In 1847 it seemed probable that the Christian pilgrims, instigated by the Greek ecclesiastics, were about to reproduce the horrors enacted at Rhodes and Damascus in 1840.

A Greek pilgrim boy, in a retured street, had thrown a stone at a poor little Jew boy, and, strange to say, the latter bad the courage to retaliate by throwing one in return, which unfortunately hit its mark, and a bleeding aukle was the consequence. It being the season of the year when Jerusalem is always thronged with pilgrims ( March), a tumult soon arose, and the direst vengeance was denounced against all Jews indiscriminately, for having stabbed (as they said) an innocent Christian child, with a knife, in order to get his blood, for mixing in their Passover biscuits. The police came up and both parties were taken down to the Seraglio for judgment ; there the case was at once discharged as too trivial for notice.

The Convent Clergy, however, three days afterwards, stirred up the matter afresh, exaggerated the state of the wound inflicted, and engaged to prove to the Pashk from their ancient books that Jews are addicted to the above cannibal practice, either for purposes of necromancy, or out of hatred of Christians, on which His Excellency unwisely Buffered the charge of assault to be diverted into this different channel, which was one that did not concern him ; and he commanded the Jews to answer for themselves on the second day afterwards. In the interval, both Greeks and Armenians went about the streets insulting and menacing the Jews, both men and women, sometimes drawing their hands across the throat, sometimes showing the knives which they generally earn» about with them, and, among other instances brought to my notice, was that of a party of six catching hold of the son of the late Chief Rabbi of London (Herschell) and shaking him, elderly man as he was, by the collar, crying out, ' Ah! Jew, have you got the knives ready for our blood ! '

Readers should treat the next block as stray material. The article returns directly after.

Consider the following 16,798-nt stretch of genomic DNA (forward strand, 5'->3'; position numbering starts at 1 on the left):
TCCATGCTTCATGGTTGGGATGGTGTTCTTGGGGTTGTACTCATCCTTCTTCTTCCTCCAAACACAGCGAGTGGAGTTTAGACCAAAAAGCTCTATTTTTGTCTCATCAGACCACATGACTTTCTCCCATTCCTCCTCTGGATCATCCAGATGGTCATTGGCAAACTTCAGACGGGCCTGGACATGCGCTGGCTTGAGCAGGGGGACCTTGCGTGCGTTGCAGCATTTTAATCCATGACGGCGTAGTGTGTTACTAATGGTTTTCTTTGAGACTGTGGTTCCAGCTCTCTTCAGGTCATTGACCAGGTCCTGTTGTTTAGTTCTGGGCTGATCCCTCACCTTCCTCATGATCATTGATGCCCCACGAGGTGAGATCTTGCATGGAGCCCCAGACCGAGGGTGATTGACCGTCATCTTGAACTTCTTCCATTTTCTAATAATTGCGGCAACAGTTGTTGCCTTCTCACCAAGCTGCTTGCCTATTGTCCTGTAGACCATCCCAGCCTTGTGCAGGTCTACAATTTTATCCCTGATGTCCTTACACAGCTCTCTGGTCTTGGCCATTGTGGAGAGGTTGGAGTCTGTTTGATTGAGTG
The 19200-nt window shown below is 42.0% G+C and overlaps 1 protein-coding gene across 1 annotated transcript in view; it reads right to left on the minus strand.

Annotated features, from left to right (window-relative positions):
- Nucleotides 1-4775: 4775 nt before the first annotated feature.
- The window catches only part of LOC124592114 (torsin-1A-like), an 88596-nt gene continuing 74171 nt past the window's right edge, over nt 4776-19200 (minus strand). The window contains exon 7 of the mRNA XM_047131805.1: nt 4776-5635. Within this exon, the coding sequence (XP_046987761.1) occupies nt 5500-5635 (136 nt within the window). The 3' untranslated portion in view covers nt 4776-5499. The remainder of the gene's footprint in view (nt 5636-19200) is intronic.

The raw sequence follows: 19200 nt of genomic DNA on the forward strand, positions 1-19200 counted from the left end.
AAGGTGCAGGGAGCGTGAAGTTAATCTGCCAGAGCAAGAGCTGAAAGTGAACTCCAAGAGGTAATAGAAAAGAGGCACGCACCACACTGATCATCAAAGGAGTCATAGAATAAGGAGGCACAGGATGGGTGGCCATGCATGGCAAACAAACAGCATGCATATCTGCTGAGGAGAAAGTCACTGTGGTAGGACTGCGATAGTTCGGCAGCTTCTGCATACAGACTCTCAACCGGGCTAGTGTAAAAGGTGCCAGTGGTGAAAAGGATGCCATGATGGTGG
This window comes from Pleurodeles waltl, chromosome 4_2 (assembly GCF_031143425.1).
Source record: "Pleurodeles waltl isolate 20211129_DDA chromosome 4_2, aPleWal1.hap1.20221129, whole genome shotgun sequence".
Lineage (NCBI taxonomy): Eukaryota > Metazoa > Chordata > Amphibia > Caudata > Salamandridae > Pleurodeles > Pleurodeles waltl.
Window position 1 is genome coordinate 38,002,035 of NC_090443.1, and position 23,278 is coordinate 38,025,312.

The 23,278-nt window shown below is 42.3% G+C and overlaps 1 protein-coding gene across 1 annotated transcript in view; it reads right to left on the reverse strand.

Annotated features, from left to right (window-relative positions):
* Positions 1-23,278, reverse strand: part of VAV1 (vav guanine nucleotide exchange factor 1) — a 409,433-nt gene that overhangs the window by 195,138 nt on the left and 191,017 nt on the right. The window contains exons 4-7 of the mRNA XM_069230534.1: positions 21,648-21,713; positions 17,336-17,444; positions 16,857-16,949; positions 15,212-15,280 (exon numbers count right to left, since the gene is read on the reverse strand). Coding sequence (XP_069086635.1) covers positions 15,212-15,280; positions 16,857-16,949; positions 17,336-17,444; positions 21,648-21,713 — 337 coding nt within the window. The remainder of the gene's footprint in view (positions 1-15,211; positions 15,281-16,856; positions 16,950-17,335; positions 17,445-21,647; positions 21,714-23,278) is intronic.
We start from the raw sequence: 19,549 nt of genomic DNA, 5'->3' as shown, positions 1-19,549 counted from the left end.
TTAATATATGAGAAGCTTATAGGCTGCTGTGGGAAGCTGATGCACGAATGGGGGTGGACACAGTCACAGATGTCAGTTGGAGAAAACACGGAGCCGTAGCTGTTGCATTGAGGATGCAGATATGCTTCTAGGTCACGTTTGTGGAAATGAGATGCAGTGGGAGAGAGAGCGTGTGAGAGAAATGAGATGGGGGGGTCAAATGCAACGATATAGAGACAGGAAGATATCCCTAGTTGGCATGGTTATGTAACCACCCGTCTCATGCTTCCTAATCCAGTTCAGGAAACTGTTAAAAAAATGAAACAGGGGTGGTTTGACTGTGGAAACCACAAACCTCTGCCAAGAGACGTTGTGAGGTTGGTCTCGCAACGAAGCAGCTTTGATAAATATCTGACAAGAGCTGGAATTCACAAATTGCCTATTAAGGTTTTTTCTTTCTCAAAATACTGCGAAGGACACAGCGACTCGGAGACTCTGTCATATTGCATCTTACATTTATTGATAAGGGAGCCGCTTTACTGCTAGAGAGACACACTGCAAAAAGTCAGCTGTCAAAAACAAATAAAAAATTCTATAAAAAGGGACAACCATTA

On the day of the Seraglio-hearing, the scene in the Mejlis was a most painful one. The Greek ecclesiastical party came down in great force, and read out of Church historians and controversial writings of old time the direct and frequent accusations levelled against the Jews for using Christian blood in Passover ceremonies. The Moslem dignitaries, being appealed to, stated that in their sacred books such charges against the Jews are to be found indirectly mentioned, and therefore the crime may be inferred as true : it was possible to be true. The Rabbis deputed from the Chief Rabbi, pale and trembling argued from the Old Testament, and all their legal authorities, the utter impossibility of the perpetration of such acts by their people, concluding with an appeal to the Sultan's Firman of 1841, which declares that thorough search having been made into this matter, both as to Jewish doctrine and practice, the people of Israel were entirely innocent of that crime advanced against them.